The poem is broken into three quatrains, with each line rhyming. One rhyming couplet follows the quatrains. A quatrain is a stanza of four lines. A couplet is two lines of poem that can stand on their own. Thus, a concrete poem has 14 lines in all.
Concrete poetry was invented by American poet Charles Olson who published it in his book The Maximus Poems in 1968. He called it "action writing".
Olson defined it as "the intentional creation of objects and events primarily for others' enjoyment." He also said that it could be used to express anything that couldn't be said clearly without using words or concepts from the language itself.
Thus, concrete poetry is any piece of art that uses only the letters of the alphabet to create images that convey ideas instead of being represented by objects such as paintings or sculptures.
In concrete poetry, meaning is expressed through form, not content. Form is what makes some poems more effective than others; content is what people attach to those forms. For example, one cannot say much with just the letters ABCDEFG but what they mean is different if you insert words between them. Likewise, one can write about any topic using only the letters of the alphabet but it will lose its meaning when read aloud or seen in print.
A quatrain poem is a poem with four rhymed lines that alternate. As a result, the first and third lines, as well as the second and fourth lines, conclude with a word that rhymes with each other. The quatrain poem can also be written in one of two rhythms: 1,2,1,2 or 1,1,2,2. A quatrain poem usually has fourteen syllables per line, although some poets may choose to use different numbers of syllables per line.
The form of the quatrain poem is very popular in Europe and parts of Asia, but it is rarely found in North America. However, several modern American poets have used variations on the quatrain form, including Robert Frost, John Keats, and William Wordsworth.
Formal elements of a quatrain poem:
- It has four lines that alternately end in weak or strong syllabic units. This means that half of the time, the last line will have two syllables and the first line will have six syllables; the other half of the time, the last line will have four syllables and the first line will have two syllables.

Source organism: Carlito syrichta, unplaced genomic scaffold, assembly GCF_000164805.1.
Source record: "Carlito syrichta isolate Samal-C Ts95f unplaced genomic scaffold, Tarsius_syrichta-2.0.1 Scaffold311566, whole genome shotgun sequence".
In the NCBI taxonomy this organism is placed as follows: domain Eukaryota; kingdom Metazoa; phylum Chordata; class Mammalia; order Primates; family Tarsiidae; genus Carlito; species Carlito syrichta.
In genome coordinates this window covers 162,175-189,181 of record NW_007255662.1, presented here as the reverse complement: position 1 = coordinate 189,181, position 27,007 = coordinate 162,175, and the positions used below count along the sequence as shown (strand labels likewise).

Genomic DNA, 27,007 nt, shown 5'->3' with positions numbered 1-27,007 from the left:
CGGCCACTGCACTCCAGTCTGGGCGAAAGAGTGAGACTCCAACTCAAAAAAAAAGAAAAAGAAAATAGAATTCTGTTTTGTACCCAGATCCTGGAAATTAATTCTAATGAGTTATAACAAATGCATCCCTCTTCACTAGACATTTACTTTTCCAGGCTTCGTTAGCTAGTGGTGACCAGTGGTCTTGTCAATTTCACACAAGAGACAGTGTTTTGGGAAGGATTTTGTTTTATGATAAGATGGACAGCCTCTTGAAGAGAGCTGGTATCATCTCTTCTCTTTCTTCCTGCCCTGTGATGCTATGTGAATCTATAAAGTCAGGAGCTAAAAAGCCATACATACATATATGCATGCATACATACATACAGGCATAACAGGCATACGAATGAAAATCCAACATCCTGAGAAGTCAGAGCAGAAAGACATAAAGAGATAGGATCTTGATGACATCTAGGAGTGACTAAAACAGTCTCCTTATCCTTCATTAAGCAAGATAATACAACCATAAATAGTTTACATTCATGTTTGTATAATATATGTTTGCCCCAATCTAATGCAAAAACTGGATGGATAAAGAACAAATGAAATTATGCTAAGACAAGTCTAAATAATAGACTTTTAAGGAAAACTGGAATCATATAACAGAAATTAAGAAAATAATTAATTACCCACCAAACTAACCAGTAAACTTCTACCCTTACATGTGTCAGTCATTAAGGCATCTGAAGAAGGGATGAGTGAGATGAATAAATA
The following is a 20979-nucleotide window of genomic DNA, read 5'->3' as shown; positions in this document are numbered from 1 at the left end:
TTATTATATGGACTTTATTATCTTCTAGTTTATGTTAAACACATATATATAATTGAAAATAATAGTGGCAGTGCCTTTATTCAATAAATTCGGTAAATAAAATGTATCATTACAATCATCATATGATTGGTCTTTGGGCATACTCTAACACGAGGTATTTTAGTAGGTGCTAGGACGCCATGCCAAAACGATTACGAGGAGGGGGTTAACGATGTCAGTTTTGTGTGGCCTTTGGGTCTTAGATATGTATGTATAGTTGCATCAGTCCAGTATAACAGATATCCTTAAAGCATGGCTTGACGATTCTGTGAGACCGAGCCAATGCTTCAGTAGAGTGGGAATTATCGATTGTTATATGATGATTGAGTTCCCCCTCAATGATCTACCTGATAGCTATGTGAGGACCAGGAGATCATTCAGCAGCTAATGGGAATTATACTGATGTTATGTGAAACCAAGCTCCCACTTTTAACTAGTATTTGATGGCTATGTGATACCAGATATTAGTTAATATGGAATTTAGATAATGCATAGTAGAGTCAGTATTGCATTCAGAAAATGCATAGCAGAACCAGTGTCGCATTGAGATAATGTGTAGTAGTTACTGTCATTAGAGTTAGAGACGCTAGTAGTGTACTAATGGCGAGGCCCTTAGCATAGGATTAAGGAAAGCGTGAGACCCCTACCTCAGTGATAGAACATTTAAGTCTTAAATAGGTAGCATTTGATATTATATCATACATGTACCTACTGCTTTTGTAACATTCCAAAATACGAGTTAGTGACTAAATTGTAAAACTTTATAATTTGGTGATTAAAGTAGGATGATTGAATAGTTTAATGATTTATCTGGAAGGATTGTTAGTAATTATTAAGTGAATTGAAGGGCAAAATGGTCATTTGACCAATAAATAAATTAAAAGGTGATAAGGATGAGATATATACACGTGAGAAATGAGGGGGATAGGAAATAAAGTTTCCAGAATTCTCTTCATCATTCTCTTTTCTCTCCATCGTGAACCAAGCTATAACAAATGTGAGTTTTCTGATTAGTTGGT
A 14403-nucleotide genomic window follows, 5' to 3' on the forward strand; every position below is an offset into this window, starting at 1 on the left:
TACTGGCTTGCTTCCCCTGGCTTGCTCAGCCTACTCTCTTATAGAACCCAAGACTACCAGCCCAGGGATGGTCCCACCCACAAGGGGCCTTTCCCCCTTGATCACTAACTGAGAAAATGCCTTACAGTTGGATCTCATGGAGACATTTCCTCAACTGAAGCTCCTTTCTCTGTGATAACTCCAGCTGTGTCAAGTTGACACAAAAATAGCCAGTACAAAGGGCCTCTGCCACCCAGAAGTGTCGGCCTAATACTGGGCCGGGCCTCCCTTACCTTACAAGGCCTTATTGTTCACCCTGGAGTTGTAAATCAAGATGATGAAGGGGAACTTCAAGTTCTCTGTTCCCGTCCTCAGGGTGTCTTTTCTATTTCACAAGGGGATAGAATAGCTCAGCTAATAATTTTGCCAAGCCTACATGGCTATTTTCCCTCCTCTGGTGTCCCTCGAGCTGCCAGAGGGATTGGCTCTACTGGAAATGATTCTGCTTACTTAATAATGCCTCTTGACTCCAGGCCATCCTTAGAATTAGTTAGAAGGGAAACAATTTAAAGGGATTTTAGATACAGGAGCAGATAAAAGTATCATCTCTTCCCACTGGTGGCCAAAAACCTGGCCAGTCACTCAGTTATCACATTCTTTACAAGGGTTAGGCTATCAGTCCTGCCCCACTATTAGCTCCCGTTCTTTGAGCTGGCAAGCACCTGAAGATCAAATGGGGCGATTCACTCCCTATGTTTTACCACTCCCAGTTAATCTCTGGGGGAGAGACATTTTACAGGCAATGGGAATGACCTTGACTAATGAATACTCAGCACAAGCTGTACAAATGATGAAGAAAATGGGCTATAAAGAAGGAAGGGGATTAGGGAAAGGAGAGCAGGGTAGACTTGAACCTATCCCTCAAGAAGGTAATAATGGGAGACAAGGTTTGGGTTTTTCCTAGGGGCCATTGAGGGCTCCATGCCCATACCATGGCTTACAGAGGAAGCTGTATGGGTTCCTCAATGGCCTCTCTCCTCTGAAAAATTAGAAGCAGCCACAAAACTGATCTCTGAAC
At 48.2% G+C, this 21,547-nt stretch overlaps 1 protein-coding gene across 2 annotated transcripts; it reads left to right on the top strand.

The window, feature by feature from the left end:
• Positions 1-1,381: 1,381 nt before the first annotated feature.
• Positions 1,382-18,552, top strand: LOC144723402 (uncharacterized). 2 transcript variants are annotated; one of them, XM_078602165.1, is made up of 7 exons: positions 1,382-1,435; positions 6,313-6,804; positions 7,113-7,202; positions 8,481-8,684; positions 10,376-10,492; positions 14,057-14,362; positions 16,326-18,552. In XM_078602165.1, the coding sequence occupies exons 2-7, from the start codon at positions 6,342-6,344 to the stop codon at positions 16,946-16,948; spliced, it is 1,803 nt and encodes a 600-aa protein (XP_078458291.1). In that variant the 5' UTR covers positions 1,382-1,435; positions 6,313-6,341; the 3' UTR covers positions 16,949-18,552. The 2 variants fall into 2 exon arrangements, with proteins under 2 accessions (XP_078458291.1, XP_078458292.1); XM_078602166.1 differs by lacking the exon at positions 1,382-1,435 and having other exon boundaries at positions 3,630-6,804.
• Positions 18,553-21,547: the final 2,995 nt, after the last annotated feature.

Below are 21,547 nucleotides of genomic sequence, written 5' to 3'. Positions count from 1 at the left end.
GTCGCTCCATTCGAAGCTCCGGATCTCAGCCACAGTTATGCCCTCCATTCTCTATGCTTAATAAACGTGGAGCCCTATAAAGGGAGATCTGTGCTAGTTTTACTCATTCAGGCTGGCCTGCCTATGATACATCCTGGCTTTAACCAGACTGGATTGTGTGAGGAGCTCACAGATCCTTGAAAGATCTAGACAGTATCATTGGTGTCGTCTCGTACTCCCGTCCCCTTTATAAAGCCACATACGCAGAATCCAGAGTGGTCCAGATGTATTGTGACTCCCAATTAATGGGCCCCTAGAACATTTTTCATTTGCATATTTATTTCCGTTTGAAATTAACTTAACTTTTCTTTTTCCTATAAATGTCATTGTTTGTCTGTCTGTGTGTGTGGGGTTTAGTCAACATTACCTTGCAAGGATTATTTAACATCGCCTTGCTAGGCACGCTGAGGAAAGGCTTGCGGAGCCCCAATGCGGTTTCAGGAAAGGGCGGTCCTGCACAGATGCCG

- Each line contains an equal number of words (or monosyllabic units). This means that there are either seven or eight words on average in a quatrain poem, depending on how you count the final punctuation mark.
Everything relies on the author, his motivation, and the message he want to convey. A couplet, for example, is a two-line stanza. A tercet is a three-stanza poetry, a quartrait is a four-stanza poem, and the sonnet, which is a fourteen-stanza poem, is the most popular.
In general, a poem has between one and several hundred stanzas. While some poems have more than one session, such as Milton's Paradise Lost, others are complete in themselves, such as "The Nightingale" by Ovid. The number of stanzas in a poem can vary depending on how short or long the poet wants the poem to be.
In addition to the number of lines that make up each stanza, other factors may also affect the number of stanzas in a poem. Some poets choose not to divide their poems into stanzas at all, while others may write multiple sections that do not correspond to traditional stanza forms. For example, William Blake wrote prose paragraphs that included both regular words and symbolic drawings called "ballads". These could be considered separate poems or parts of a larger poem. Charles Dickens also used these paragraph structures when writing stories instead of poems - they are similar to scenes in a play or album. These are just two examples of how others have chosen to structure their poems without following any set rules.